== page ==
An international consortium of researchers has begun an effort to sequence the genome of the domesticated turkey.

The genetic blueprint of the domesticated turkey -- Meleagris gallopavo -- promises to transform avian experimental research and, ultimately, should help improve the quality of this commercially important source of food.

The turkey genome sequence and other genomic resources arising from the sequencing project should provide turkey breeders with the tools needed to improve commercial breeds of turkey for production traits such as meat yield and quality, health and disease resistance, fertility, and reproduction. According to the National Turkey Federation, turkey was the fourth most popular choice of meat protein for United States consumers in 2007 and an estimated 271 million turkeys will be raised in 2008.

Otto Folkerts, associate director of technology development at the Virginia Bioinformatics Institute (VBI), remarked, “We will rapidly establish a draft sequence of the turkey genome using the Roche GS-FLX™ Titanium sequencing technology at the Core Laboratory Facility at the institute. This sequence will be of immediate interest to scientists engaged in turkey research and the starting point for our longer-term objective to sequence more than 95 percent of the turkey genome.”

“Having the turkey genome sequence at hand will help uncover disease-resistance and immune-related genes that can then be targeted to improve our understanding of disease development in the context of host-pathogen interactions,” said Rami Dalloul, assistant professor of animal and poultry sciences at Virginia Tech. “Such discoveries will help direct our efforts to enhance the competence of the turkey immune system and develop new, more effective disease-prevention strategies.”

“The time is right to sequence the turkey genome,” said Jerry Dodgson, professor of microbiology and molecular genetics at Michigan State University. “The sequence of the chicken genome is known and continues to be refined. The scientific community has established many of the experimental resources that make this project feasible. Pyrosequencing on the Roche GS-FLX platform and assembly of the sequence using the publicly available chicken sequence as a reference represents a very cost-effective approach to deliver the turkey genome sequence rapidly to the wider scientific community.”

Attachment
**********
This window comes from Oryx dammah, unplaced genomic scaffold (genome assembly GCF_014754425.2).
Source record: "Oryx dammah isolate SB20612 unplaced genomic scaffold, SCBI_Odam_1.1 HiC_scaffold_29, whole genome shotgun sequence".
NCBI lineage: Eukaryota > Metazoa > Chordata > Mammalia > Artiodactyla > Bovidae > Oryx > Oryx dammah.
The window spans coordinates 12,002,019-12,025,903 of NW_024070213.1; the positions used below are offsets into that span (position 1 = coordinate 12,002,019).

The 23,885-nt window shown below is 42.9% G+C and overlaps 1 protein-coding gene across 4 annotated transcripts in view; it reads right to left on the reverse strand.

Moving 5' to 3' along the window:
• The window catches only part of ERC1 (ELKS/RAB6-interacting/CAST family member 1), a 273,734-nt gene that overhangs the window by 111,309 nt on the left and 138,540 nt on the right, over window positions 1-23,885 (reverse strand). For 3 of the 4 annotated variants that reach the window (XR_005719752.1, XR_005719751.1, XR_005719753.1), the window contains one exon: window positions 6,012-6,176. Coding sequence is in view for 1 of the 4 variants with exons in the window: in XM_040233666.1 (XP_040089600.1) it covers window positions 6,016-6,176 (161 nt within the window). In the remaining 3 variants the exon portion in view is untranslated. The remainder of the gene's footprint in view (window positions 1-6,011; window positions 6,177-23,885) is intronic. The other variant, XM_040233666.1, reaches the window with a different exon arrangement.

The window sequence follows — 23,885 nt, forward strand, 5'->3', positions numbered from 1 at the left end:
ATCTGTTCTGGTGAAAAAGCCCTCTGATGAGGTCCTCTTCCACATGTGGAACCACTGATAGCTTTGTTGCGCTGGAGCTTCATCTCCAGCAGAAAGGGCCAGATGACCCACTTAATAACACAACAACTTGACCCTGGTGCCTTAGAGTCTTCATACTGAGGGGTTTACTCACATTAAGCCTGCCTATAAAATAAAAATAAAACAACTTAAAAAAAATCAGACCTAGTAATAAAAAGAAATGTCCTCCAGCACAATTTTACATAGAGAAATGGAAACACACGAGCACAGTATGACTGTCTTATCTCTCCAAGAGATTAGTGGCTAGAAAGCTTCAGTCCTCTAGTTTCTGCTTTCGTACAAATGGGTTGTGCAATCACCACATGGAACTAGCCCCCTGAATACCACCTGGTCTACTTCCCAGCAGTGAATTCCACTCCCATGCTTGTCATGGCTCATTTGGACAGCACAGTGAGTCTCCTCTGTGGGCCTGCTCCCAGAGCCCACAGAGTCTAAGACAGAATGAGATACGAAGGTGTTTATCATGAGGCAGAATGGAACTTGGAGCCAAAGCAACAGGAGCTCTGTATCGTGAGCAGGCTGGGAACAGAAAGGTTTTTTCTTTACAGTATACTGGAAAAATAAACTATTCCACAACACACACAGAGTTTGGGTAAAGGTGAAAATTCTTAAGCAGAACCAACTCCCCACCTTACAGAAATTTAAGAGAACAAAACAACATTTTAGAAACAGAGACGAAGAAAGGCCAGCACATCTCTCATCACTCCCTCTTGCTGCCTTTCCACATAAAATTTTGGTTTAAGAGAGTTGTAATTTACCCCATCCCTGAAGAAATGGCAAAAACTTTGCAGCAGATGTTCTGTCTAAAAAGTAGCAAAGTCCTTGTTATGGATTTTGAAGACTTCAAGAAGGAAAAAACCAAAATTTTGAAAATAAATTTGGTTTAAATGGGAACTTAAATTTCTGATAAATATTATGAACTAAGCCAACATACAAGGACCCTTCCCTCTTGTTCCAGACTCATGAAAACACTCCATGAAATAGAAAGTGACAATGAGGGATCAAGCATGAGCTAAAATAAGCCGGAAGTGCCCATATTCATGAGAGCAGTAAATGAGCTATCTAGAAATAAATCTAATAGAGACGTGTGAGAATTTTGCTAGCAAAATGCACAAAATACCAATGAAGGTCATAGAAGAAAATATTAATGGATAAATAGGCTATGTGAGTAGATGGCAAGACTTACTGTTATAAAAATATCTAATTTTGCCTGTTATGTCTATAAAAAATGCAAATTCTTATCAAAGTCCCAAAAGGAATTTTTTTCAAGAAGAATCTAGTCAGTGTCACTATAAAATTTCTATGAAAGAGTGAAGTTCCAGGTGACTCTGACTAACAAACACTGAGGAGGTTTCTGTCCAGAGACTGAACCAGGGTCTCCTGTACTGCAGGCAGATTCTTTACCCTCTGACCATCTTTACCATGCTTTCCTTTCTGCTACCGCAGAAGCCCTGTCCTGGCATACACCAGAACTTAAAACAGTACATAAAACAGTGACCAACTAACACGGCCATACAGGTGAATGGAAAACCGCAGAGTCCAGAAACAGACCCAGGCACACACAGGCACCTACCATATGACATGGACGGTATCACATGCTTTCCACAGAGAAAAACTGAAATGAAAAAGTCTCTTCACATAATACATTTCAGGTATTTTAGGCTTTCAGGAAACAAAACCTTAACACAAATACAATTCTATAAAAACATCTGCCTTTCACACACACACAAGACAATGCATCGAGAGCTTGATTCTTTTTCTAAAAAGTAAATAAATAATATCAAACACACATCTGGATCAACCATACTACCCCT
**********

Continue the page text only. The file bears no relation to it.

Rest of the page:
“The turkey genome sequencing effort is a community-driven project,” said Ed Smith, professor of animal and poultry sciences at Virginia Tech. “Some of the leading researchers behind this initiative met recently at VBI to participate in a Turkey Genome Sequencing Consortium Mini Symposium. We are very fortunate and excited to have some of the leading practitioners in poultry science and comparative genomics committed to this sequencing effort.”

The consortium will be instrumental in the collective annotation of the first assembly of the turkey genome as well as future versions of the sequence. The assembled and annotated genome sequence will be made freely available to the global research community and will be publicly released to GenBank, the National Institutes of Health’s public repository for genetic sequences.

Bruno Sobral, executive and scientific director of the Virginia Bioinformatics Institute, noted: "This project showcases how VBI's capabilities contribute to the development of world-class research initiatives, such as this state-of-the-art sequencing project. We are excited to make our capabilities available to Virginia Tech researchers, the wider scientific community, and other partners as part of this innovative, collaborative sequencing initiative."

The purchase of the Roche GS-FLX™ was supported by funds from the Virginia Commonwealth Research Initiative. Funding for the pilot phase was provided by the following: the Office of the Vice President for Research, the College of Agriculture and Life Sciences, the Fralin Life Science Institute, Virginia Bioinformatics Institute -- all at Virginia Tech; and the external consortium members, the Roslin Institute, Michigan State University, University of Minnesota and Utah State University. The Consortium acknowledges Roche Applied Sciences for in-kind support. The participants in the Turkey Genome Sequencing Consortium include: Dave Burt (Roslin Institute, University of Edinburgh), Roger Coulombe (Utah State University), Rami Dalloul, Audrey McElroy, Ed Smith, and Eric Wong (Department of Animal and Poultry Sciences, College of Agriculture and Life Sciences, Virginia Tech), Jerry Dodgson (Michigan State University), Oswald Crasta, Clive Evans, and Otto Folkerts (Virginia Bioinformatics Institute at Virginia Tech), Rick Jensen (Department of Biological Sciences, College of Science, Virginia Tech), and Kent Reed (University of Minnesota).

Share this story